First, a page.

Stock Analysis

# Estimating The Intrinsic Value Of Hansen Technologies Limited (ASX:HSN)

•  Updated

Today we will run through one way of estimating the intrinsic value of Hansen Technologies Limited (ASX:HSN) by taking the expected future cash flows and discounting them to their present value. The Discounted Cash Flow (DCF) model is the tool we will apply to do this. Believe it or not, it's not too difficult to follow, as you'll see from our example!

We generally believe that a company's value is the present value of all of the cash it will generate in the future. However, a DCF is just one valuation metric among many, and it is not without flaws. If you want to learn more about discounted cash flow, the rationale behind this calculation can be read in detail in the Simply Wall St analysis model.

See our latest analysis for Hansen Technologies

### Step by step through the calculation

We are going to use a two-stage DCF model, which, as the name states, takes into account two stages of growth. The first stage is generally a higher growth period which levels off heading towards the terminal value, captured in the second 'steady growth' period. To begin with, we have to get estimates of the next ten years of cash flows. Where possible we use analyst estimates, but when these aren't available we extrapolate the previous free cash flow (FCF) from the last estimate or reported value. We assume companies with shrinking free cash flow will slow their rate of shrinkage, and that companies with growing free cash flow will see their growth rate slow, over this period. We do this to reflect that growth tends to slow more in the early years than it does in later years.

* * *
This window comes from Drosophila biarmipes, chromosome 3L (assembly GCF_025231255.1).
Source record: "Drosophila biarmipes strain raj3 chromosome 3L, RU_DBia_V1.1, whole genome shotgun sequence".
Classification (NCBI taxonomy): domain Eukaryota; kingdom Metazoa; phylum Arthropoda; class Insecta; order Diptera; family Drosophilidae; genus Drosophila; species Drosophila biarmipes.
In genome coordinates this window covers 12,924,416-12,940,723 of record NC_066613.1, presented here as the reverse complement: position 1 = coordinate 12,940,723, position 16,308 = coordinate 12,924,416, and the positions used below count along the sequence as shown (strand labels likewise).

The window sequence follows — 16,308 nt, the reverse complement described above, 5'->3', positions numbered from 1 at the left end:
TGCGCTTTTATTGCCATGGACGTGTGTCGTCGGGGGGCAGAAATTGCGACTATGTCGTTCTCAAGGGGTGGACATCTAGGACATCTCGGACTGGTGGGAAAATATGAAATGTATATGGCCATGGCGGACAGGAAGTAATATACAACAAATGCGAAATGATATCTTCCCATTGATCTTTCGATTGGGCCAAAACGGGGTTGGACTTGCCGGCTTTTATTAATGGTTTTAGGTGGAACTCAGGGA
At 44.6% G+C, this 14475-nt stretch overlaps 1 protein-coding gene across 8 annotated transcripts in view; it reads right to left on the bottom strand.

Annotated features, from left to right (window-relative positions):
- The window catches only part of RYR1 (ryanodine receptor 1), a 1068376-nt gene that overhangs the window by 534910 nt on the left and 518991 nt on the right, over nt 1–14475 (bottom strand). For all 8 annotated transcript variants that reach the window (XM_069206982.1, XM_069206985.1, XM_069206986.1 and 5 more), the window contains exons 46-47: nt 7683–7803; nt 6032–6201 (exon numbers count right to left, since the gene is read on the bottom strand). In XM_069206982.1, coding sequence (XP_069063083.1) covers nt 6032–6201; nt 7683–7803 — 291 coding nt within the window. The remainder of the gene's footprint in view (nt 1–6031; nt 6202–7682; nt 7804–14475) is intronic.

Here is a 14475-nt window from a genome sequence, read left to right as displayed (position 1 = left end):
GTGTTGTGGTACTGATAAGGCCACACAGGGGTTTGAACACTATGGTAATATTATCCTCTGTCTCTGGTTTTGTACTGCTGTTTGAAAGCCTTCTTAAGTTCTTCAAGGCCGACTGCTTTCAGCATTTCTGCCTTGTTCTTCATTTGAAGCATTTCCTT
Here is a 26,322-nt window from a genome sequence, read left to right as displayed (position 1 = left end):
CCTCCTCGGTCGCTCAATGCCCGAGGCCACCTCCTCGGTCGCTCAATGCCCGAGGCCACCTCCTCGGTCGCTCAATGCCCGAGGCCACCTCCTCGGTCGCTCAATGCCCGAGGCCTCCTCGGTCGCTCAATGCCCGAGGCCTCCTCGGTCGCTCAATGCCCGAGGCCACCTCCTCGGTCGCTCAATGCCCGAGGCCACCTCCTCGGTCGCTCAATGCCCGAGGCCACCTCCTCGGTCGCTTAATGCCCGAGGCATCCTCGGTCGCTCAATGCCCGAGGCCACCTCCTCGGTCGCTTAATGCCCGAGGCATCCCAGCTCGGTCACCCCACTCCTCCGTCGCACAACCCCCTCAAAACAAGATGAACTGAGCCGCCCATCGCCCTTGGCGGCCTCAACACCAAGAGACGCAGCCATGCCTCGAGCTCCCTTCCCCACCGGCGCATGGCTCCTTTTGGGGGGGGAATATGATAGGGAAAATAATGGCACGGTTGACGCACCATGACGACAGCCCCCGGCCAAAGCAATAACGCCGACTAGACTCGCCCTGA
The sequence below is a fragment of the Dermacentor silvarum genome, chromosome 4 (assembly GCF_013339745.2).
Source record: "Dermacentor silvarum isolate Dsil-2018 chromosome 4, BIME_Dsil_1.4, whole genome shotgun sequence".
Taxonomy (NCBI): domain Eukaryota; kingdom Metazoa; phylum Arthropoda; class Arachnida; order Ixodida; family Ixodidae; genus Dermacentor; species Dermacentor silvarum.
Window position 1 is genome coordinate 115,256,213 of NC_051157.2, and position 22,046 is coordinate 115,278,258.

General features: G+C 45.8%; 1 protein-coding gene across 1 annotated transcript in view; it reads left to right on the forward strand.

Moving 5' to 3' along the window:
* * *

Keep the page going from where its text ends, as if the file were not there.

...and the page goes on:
Generally we assume that a dollar today is more valuable than a dollar in the future, so we need to discount the sum of these future cash flows to arrive at a present value estimate:

#### 10-year free cash flow (FCF) estimate

 2021 2022 2023 2024 2025 2026 2027 2028 2029 2030 Levered FCF (A\$, Millions) AU\$60.1m AU\$56.8m AU\$60.5m AU\$62.7m AU\$64.6m AU\$66.5m AU\$68.3m AU\$70.1m AU\$71.8m AU\$73.6m Growth Rate Estimate Source Analyst x3 Analyst x3 Analyst x3 Est @ 3.57% Est @ 3.17% Est @ 2.9% Est @ 2.71% Est @ 2.57% Est @ 2.48% Est @ 2.41% Present Value (A\$, Millions) Discounted @ 8.7% AU\$55.3 AU\$48.1 AU\$47.1 AU\$44.9 AU\$42.6 AU\$40.4 AU\$38.1 AU\$36.0 AU\$33.9 AU\$32.0

("Est" = FCF growth rate estimated by Simply Wall St)
Present Value of 10-year Cash Flow (PVCF) = AU\$418m

After calculating the present value of future cash flows in the initial 10-year period, we need to calculate the Terminal Value, which accounts for all future cash flows beyond the first stage. For a number of reasons a very conservative growth rate is used that cannot exceed that of a country's GDP growth. In this case we have used the 5-year average of the 10-year government bond yield (2.3%) to estimate future growth. In the same way as with the 10-year 'growth' period, we discount future cash flows to today's value, using a cost of equity of 8.7%.